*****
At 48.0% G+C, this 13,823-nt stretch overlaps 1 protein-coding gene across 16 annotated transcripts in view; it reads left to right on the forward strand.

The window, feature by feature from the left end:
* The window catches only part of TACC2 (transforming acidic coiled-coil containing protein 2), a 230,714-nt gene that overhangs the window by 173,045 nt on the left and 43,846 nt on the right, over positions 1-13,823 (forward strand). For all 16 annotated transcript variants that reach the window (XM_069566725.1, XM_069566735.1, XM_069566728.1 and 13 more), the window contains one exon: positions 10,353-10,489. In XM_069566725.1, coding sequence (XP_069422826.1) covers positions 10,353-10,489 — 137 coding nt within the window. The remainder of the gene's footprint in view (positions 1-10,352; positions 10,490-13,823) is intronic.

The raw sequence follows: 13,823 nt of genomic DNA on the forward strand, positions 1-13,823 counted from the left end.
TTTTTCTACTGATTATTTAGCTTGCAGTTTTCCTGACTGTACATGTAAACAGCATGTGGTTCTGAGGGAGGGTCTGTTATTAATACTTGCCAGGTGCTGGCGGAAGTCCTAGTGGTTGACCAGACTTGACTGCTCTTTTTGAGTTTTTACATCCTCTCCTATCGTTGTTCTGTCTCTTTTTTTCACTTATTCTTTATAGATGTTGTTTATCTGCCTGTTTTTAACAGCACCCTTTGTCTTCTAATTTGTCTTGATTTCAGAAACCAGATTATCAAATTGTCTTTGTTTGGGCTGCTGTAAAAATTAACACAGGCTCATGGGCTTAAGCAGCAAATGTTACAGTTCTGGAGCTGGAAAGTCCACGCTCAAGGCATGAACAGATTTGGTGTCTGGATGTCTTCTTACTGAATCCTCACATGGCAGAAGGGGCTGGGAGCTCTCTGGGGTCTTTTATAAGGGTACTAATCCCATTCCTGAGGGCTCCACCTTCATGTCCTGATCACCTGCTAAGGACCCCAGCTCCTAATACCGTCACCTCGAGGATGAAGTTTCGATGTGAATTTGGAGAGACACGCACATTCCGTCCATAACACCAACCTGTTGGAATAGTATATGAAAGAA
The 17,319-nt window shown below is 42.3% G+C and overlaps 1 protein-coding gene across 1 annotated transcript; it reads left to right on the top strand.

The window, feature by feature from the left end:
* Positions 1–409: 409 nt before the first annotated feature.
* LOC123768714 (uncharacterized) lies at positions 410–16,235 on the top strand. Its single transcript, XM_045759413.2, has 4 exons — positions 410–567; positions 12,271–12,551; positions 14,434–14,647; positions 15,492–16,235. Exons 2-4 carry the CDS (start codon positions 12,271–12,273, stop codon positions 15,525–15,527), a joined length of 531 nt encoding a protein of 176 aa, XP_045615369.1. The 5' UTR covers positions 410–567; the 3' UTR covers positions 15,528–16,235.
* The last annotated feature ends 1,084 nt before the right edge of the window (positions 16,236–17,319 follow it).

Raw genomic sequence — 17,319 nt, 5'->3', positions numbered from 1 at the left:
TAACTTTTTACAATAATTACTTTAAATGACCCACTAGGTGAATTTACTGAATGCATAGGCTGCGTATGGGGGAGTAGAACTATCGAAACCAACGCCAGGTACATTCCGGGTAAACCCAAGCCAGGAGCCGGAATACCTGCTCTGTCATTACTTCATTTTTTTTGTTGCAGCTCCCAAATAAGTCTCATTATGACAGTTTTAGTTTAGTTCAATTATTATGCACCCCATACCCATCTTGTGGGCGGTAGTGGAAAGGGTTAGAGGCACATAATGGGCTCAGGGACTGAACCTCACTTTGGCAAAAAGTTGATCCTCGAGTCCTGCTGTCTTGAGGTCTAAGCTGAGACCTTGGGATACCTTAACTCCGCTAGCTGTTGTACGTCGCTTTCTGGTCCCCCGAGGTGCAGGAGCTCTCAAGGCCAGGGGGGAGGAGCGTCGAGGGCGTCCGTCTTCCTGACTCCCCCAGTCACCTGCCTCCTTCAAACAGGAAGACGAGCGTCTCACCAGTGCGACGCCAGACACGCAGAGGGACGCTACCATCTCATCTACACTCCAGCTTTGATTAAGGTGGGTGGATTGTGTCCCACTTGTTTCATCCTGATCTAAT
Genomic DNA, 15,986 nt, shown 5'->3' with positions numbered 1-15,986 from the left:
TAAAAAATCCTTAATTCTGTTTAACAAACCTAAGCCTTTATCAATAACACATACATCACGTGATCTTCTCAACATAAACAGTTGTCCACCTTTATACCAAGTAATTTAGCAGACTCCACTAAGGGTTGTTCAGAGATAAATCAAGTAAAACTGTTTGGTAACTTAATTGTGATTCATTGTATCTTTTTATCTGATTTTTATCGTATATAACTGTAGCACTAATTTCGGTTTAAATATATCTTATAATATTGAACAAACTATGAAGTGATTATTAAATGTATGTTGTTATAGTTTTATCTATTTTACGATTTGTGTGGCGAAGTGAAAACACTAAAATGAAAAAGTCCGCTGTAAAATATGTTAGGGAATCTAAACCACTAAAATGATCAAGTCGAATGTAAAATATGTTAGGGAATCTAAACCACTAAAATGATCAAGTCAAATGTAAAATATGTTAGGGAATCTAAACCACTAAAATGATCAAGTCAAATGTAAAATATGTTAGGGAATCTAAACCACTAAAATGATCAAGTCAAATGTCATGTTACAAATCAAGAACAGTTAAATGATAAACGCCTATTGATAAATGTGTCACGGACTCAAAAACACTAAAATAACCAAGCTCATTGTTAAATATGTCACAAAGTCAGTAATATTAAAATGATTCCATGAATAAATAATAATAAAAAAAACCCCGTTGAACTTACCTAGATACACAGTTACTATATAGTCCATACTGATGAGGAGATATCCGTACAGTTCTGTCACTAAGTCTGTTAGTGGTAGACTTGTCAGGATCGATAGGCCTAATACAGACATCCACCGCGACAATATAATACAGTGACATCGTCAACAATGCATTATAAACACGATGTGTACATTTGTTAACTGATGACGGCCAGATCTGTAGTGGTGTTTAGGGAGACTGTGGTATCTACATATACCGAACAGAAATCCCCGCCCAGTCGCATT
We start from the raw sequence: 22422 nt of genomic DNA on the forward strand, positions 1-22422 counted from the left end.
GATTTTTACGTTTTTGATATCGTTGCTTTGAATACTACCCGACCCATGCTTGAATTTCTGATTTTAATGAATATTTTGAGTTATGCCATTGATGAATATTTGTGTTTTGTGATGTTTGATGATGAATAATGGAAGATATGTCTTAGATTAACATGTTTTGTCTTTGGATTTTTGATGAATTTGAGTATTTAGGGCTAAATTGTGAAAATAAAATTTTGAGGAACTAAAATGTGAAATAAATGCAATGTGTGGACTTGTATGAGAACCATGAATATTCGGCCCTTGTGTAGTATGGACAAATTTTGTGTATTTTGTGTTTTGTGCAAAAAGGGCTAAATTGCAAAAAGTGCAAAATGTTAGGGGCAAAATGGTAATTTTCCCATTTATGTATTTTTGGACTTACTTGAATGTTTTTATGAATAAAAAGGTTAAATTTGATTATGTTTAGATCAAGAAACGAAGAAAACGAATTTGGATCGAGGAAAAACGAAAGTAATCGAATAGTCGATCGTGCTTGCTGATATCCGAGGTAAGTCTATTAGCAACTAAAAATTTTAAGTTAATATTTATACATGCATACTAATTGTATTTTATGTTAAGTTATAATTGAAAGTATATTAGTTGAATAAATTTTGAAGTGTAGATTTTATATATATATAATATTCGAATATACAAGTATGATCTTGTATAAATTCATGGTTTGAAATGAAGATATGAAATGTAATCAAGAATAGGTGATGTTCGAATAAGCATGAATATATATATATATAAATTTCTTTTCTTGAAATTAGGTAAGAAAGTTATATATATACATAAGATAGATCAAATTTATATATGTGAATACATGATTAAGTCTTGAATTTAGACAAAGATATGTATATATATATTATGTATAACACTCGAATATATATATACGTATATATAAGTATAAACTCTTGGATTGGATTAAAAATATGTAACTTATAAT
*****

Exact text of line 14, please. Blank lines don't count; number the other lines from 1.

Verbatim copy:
TAAAAAATCCTTAATTCTGTTTAACAAACCTAAGCCTTTATCAATAACACATACATCACGTGATCTTCTCAACATAAACAGTTGTCCACCTTTATACCAAGTAATTTAGCAGACTCCACTAAGGGTTGTTCAGAGATAAATCAAGTAAAACTGTTTGGTAACTTAATTGTGATTCATTGTATCTTTTTATCTGATTTTTATCGTATATAACTGTAGCACTAATTTCGGTTTAAATATATCTTATAATATTGAACAAACTATGAAGTGATTATTAAATGTATGTTGTTATAGTTTTATCTATTTTACGATTTGTGTGGCGAAGTGAAAACACTAAAATGAAAAAGTCCGCTGTAAAATATGTTAGGGAATCTAAACCACTAAAATGATCAAGTCGAATGTAAAATATGTTAGGGAATCTAAACCACTAAAATGATCAAGTCAAATGTAAAATATGTTAGGGAATCTAAACCACTAAAATGATCAAGTCAAATGTAAAATATGTTAGGGAATCTAAACCACTAAAATGATCAAGTCAAATGTCATGTTACAAATCAAGAACAGTTAAATGATAAACGCCTATTGATAAATGTGTCACGGACTCAAAAACACTAAAATAACCAAGCTCATTGTTAAATATGTCACAAAGTCAGTAATATTAAAATGATTCCATGAATAAATAATAATAAAAAAAACCCCGTTGAACTTACCTAGATACACAGTTACTATATAGTCCATACTGATGAGGAGATATCCGTACAGTTCTGTCACTAAGTCTGTTAGTGGTAGACTTGTCAGGATCGATAGGCCTAATACAGACATCCACCGCGACAATATAATACAGTGACATCGTCAACAATGCATTATAAACACGATGTGTACATTTGTTAACTGATGACGGCCAGATCTGTAGTGGTGTTTAGGGAGACTGTGGTATCTACATATACCGAACAGAAATCCCCGCCCAGTCGCATT